"School text books concentrate too much on the idea that Pluto is the ninth planet. Teaching should stress that there are hundreds of thousands of much smaller objects. Knowing a mnemonic and naming the planets is not science."

    But not everyone believes science has the right, or influence to turn accepted thought on its head.

    "Our culture has fully embraced the idea that Pluto is a planet and scientists have for the most part not yet realised that the term planet no longer belongs to them," says Michael Brown, one of the astronomers who discovered 2003 UB313.

    His conclusion is simple: "From now on, everyone should ignore the distracting debates of the scientists. Planets in our solar system should be defined not by some attempt at forcing a scientific definition on a thousands-of-years-old cultural term, but by simply embracing culture. Pluto is a planet because culture says it is.

    "It is understandably hard for scientists to let go of a word that they think they use scientifically, but they need to."

    He considers 2003 UB313 to be a planet in a "cultural" and "historical" sense, adding: "I will not argue that it is a scientific planet because there is no good scientific definition which fits our solar system and our culture and I have decided to let culture win this one.

    "We scientists can continue our debates, but I hope we are generally ignored."
    My personal opinion is that Pluto should be reclassified as a Minor Planet, i.e. the same classification of object as the asteroids in the asteroid belt, along with all the other Kuiper belt objects, including the one just discovered.

    I wonder what the astrologers will make of all this? Do you think they saw this coming...

  2. Lounge   -   #2
    Snee's Avatar Error xɐʇuʎs BT Rep: +1
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    Can't be arsed to read that, but from what I know from before:

    It has its own orbit, kinda', and that orbit is roughly similar to that of the other planets. According to some definitions that makes it a planet.

    But it's too small, more like a planetoid really, and its orbit is asynchronous to the others (it isn't even always farthest out).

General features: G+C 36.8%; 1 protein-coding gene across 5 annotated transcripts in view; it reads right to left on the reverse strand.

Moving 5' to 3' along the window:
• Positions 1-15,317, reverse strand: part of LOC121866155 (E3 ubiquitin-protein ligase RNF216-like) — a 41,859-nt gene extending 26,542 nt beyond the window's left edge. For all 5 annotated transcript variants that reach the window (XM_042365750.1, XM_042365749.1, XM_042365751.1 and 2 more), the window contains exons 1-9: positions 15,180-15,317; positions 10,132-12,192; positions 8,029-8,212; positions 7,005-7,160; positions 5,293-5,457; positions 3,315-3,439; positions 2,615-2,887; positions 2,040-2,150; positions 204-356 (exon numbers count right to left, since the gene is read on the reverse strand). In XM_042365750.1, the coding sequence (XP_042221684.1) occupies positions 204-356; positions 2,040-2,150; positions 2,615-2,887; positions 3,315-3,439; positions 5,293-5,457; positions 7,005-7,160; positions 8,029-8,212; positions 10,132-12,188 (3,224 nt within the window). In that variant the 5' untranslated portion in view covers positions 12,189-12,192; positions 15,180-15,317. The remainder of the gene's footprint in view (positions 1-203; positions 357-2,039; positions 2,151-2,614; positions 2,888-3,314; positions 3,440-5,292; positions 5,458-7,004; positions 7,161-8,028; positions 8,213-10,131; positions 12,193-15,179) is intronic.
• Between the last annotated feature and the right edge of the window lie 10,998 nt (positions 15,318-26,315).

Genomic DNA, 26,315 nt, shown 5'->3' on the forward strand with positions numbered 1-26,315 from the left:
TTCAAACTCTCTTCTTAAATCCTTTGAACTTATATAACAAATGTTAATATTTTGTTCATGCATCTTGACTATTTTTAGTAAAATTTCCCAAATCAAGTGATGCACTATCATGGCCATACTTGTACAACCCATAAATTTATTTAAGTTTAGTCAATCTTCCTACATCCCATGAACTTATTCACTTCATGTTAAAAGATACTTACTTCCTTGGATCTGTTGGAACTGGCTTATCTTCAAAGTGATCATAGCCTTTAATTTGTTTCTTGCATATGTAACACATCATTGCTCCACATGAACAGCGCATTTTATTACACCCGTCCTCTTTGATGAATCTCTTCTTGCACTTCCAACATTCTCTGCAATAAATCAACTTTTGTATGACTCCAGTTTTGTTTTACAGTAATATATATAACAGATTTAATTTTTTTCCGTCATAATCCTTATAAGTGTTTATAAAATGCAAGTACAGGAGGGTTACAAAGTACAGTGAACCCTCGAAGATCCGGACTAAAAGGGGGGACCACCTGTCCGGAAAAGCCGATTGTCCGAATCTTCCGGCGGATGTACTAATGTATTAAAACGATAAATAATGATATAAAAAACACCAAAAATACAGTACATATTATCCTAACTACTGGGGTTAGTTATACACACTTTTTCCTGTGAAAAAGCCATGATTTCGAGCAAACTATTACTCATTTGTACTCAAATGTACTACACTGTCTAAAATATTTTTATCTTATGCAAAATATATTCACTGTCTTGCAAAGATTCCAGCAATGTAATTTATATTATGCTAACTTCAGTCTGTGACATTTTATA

And I don't think it was formed in the same accretion disc as the others, but I'm not sure.
    Last edited by Snee; 08-02-2005 at 02:27 PM.

  3. Lounge   -   #3
    manker's Avatar effendi
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    I read this article earlier. It's fairly obvious that astronomers have known for years that if Pluto is a true planet, then there are likely to be hundreds (if not hundreds of thousands) of other 'true planets' in our solar system. I mean, I knew this and I only infrequently read about this stuff.

    The thing that struck me about the article was that there are people arguing that we should keep on teaching kids that there are nine planets in our solar system.

    Why?

    There clearly aren't by any definition of a planet.

    I agree with Dr Brian Marsden.

    That other mentalist who believes that culture should dictate what is taught at centres of education clearly also believes that we should still be placing dead pigeons on folk's heads to cure them of cancer, instead of the, rather more effective, radio and chemotherapy.
    I plan on beating him to death with his kids. I'll use them as a bludgeon on his face. -

    --Good for them if they survive.

  4. Lounge   -   #4
    Barbarossa's Avatar mostly harmless
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    I like the fact that, as well as serious points in the discussion, the BBC editors are also including comments that are just alternative mnemonics for the planets...

  5. Lounge   -   #5
    manker's Avatar effendi